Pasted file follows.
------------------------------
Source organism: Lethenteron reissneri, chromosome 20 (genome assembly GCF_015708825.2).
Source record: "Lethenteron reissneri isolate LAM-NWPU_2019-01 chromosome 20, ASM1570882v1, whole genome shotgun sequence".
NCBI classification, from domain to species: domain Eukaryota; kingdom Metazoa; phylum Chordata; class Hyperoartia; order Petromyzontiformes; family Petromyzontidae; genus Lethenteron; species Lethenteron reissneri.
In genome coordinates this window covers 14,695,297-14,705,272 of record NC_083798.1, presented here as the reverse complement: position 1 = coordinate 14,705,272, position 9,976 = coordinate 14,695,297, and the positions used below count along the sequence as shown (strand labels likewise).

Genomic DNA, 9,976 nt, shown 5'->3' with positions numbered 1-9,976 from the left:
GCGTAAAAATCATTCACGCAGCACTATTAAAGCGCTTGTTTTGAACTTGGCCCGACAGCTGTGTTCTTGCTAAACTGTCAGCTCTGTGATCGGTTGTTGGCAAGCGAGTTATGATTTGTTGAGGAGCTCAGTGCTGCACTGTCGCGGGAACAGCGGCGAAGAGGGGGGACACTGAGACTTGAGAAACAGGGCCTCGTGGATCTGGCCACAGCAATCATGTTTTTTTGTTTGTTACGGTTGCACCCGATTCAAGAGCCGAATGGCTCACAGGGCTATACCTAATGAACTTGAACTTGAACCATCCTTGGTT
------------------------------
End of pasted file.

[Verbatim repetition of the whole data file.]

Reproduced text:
Source organism: Lethenteron reissneri, chromosome 20 (genome assembly GCF_015708825.2).
Source record: "Lethenteron reissneri isolate LAM-NWPU_2019-01 chromosome 20, ASM1570882v1, whole genome shotgun sequence".
NCBI classification, from domain to species: domain Eukaryota; kingdom Metazoa; phylum Chordata; class Hyperoartia; order Petromyzontiformes; family Petromyzontidae; genus Lethenteron; species Lethenteron reissneri.
In genome coordinates this window covers 14,695,297-14,705,272 of record NC_083798.1, presented here as the reverse complement: position 1 = coordinate 14,705,272, position 9,976 = coordinate 14,695,297, and the positions used below count along the sequence as shown (strand labels likewise).

Genomic DNA, 9,976 nt, shown 5'->3' with positions numbered 1-9,976 from the left:
GCGTAAAAATCATTCACGCAGCACTATTAAAGCGCTTGTTTTGAACTTGGCCCGACAGCTGTGTTCTTGCTAAACTGTCAGCTCTGTGATCGGTTGTTGGCAAGCGAGTTATGATTTGTTGAGGAGCTCAGTGCTGCACTGTCGCGGGAACAGCGGCGAAGAGGGGGGACACTGAGACTTGAGAAACAGGGCCTCGTGGATCTGGCCACAGCAATCATGTTTTTTTGTTTGTTACGGTTGCACCCGATTCAAGAGCCGAATGGCTCACAGGGCTATACCTAATGAACTTGAACTTGAACCATCCTTGGTT